Mass arrests in Brazil as President condemns ‘terrorist’ riots

Mass arrests in Brazil as President condemns ‘terrorist’ riots

About 1,500 people have been held in Brazil after supporters of ex-President Jair Bolsonaro stormed Congress, the presidential palace and the Supreme Court in the capital Brasília.

The rioting came a week after President Luiz Inácio Lula da Silva was sworn in.

He condemned the “terrorist acts” and vowed to punish the perpetrators.

Mr Bolsonaro has not admitted defeat in October’s tight election that divided the nation, and flew to the US before the handover on 1 January.

On Monday, he was admitted to hospital in Florida with abdominal pain.

Tens of thousands of people are now demonstrating in Brazil’s largest city São Paulo in support of democratic values.

The turnout is impressive – a part of Paulista Avenue, Brazil’s most famous street, is blocked off – as crowds have filled the area, singing, dancing and chanting for justice, reports the BBC’s Katy Watson in São Paulo.

There was however a huge police presence in case of any trouble. At times, the atmosphere has felt tense, our correspondent adds.

The new president – widely known as Lula – and the heads of Congress and the Supreme Court said they “reject the terrorist acts and criminal, coup-mongering vandalism that occurred” during Sunday’s riots.

The dramatic scenes saw thousands of protesters clad in yellow Brazil football shirts and flags overrun police and ransack the heart of the Brazilian state.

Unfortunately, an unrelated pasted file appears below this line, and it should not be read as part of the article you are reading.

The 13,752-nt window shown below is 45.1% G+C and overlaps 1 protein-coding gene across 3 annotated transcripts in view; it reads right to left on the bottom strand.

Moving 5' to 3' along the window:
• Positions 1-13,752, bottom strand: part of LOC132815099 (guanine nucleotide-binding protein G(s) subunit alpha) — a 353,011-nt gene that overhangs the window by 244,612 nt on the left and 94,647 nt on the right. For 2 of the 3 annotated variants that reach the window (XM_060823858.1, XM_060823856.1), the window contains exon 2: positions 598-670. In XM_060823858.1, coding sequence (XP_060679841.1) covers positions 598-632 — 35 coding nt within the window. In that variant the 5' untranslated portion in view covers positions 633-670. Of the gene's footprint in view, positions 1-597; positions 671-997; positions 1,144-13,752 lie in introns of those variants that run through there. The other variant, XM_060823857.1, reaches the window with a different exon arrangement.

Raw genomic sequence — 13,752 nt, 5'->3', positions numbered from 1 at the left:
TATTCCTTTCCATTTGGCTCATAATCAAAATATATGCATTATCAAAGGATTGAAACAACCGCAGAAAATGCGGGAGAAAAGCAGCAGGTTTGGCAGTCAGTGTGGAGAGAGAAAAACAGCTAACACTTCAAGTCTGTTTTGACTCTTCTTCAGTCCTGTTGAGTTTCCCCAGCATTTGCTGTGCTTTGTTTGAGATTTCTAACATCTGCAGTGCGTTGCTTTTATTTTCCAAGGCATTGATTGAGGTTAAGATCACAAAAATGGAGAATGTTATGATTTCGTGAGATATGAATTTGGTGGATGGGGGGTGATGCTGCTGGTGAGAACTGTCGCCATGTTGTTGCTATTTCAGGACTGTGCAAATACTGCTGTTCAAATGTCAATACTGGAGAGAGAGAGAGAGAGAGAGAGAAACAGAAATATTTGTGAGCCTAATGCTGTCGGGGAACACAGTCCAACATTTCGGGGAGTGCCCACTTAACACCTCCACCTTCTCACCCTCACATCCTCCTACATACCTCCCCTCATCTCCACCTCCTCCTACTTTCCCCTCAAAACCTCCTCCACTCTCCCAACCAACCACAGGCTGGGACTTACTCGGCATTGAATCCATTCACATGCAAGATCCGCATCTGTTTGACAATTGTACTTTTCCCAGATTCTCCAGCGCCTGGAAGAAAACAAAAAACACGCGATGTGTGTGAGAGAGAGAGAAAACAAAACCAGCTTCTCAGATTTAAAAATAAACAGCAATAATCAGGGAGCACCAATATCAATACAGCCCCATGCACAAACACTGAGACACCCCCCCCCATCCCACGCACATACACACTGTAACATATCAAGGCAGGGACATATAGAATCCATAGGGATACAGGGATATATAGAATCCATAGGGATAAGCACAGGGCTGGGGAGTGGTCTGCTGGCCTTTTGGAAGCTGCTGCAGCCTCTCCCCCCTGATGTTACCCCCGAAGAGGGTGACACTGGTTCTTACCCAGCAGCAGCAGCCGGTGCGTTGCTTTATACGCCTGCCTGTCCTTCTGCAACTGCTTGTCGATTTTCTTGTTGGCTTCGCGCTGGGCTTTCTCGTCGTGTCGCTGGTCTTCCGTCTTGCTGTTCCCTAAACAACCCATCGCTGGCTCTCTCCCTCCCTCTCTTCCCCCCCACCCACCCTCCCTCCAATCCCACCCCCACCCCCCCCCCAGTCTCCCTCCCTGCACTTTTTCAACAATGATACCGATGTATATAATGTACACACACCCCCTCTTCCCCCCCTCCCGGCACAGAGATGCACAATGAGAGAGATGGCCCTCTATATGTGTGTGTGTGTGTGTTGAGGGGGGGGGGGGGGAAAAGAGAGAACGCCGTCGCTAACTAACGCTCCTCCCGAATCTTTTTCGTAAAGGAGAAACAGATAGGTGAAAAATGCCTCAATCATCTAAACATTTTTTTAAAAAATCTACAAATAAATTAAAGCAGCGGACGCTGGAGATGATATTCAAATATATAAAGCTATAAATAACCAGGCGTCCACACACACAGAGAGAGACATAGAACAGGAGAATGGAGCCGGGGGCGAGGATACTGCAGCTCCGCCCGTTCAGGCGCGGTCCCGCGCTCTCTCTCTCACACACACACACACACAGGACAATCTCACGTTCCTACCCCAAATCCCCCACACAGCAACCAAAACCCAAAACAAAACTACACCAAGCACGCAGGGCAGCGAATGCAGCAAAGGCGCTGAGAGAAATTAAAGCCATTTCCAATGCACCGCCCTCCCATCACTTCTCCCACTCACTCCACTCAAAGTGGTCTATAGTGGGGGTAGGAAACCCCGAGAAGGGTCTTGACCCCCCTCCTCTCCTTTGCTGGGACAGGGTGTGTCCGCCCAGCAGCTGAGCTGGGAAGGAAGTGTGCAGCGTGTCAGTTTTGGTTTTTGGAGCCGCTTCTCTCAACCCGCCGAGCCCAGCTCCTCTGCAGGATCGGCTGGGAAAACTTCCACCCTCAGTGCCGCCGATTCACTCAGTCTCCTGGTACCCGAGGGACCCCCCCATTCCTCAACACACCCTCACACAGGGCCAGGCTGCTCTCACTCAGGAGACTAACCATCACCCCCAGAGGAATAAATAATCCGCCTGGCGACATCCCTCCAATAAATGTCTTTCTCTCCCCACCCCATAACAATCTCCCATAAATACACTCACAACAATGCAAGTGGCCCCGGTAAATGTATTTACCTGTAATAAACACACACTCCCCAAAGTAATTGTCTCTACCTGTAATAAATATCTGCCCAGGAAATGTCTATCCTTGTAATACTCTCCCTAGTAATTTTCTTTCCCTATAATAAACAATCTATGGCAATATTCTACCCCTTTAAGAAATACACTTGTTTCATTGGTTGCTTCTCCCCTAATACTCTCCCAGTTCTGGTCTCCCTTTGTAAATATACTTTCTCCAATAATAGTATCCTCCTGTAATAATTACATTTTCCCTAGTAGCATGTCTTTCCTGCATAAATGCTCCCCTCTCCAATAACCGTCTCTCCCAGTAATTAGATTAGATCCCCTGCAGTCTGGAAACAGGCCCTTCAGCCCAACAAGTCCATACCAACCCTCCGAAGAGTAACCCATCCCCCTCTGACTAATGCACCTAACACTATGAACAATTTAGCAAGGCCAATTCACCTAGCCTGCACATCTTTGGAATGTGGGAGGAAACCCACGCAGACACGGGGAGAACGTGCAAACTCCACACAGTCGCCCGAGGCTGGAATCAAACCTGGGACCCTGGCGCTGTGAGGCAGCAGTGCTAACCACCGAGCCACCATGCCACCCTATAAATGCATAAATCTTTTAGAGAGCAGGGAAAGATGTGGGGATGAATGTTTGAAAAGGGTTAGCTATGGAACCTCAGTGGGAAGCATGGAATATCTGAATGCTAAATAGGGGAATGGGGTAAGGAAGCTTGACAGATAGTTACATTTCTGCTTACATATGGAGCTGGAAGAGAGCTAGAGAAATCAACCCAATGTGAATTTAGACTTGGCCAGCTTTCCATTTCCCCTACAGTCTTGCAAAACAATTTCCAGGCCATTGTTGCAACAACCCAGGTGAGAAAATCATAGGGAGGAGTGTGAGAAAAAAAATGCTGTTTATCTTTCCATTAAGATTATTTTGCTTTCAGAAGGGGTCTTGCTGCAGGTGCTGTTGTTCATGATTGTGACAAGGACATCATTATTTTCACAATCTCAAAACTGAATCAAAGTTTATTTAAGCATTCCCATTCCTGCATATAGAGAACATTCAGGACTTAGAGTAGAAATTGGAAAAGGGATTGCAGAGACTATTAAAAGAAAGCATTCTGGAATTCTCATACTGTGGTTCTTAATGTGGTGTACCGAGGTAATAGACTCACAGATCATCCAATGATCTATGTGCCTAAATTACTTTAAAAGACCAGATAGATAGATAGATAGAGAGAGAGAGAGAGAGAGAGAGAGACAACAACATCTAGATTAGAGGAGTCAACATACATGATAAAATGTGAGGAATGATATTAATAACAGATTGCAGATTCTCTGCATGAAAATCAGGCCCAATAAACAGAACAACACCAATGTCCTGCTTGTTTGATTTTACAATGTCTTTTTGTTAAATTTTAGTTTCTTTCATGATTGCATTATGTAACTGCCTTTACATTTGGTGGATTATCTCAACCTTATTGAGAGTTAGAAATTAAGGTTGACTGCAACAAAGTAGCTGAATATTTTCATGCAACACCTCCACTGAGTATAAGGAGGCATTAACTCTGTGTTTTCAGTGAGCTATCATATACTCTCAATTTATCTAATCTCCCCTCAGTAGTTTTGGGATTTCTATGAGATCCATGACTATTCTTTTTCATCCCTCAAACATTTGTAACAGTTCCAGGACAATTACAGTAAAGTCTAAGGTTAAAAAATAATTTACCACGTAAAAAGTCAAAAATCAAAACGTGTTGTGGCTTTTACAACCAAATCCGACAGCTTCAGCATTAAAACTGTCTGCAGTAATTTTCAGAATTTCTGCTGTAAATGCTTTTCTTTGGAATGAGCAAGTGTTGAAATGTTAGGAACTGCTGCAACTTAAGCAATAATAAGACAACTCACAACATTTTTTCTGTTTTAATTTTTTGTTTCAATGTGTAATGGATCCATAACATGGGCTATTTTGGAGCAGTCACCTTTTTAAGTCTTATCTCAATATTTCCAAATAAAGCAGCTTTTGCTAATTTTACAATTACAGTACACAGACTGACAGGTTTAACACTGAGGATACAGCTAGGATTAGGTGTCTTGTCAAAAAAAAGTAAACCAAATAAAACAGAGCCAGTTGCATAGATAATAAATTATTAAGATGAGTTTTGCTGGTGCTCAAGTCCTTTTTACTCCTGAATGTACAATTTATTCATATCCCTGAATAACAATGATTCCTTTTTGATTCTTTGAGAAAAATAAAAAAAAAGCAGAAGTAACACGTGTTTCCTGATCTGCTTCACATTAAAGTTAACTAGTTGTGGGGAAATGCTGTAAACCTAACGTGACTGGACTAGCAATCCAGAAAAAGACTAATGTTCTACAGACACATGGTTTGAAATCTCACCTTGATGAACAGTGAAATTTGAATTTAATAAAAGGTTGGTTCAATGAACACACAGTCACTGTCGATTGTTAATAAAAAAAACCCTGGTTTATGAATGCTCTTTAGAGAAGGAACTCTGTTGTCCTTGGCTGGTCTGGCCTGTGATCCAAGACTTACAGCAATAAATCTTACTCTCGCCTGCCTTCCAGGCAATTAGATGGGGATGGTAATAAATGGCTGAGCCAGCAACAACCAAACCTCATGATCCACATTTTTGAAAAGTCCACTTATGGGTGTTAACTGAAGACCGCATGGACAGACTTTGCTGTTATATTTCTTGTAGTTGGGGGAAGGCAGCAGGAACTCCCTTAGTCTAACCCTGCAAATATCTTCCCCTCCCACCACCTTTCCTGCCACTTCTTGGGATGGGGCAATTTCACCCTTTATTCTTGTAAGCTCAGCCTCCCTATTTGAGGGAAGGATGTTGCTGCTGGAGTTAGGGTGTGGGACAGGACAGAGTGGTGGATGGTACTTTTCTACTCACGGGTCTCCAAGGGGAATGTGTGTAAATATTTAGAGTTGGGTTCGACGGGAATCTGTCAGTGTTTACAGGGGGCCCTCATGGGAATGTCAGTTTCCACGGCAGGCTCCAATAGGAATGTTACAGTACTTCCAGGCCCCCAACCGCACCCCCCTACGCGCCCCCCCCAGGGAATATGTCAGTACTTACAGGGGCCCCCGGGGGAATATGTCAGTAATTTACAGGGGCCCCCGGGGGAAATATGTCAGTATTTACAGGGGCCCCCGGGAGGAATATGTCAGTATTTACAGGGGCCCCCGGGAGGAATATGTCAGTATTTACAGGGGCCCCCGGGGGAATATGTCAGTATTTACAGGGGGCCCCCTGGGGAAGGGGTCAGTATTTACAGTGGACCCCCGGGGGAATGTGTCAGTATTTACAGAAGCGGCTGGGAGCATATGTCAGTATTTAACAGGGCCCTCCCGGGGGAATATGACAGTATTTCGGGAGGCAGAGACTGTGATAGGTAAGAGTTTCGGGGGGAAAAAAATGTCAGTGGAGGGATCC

Lula was forced to declare emergency powers.

On Monday morning, heavily armed officers started dismantling a camp of Mr Bolsonaro’s supporters in Brasília – one of a number that have been set up outside army barracks around the country since the presidential election.

Authorities arrested 1,200 people on Monday – in addition to 300 detained a day earlier.

Justice Minister Flavio Dino said some 40 buses which had been used to transport protesters to the capital had been seized.

The scale of the damage was still starkly evident on Monday afternoon, even as officials lauded the progress of the clean-up at the presidential palace, reports the BBC’s Bernd Debusmann in Brasília.

He says workers were cleaning up broken glass around the building’s exterior. Almost every window on the building’s ground floor had been damaged, forcing crews to painstakingly remove each pane of glass and replace it with a new one.

The cobblestone pavement outside the palace also showed signs of damage, with large patches torn out by rioters on Sunday.

“They were using the rocks as missiles,” one official said. “To break the glass.”

In the nearby Congress building, the damage included valuable works of art, including several high-profile pieces that were reportedly damaged by water or defaced during the riot.

The streets, however, were largely calm and devoid of noticeable military or police presence, our correspondent adds.

Mr Bolsonaro condemned the attack and denied responsibility for encouraging the rioters in a post on Twitter some six hours after violence broke out.

Meanwhile, Brasília Governor Ibaneis Rocha has been removed from his post for 90 days by the Supreme Court.

Justice Minister Alexandre de Moraes accused him of failing to prevent the riot and of being “painfully silent” in the face of the attack. Mr Rocha has apologised for Sunday’s events. (BBC)

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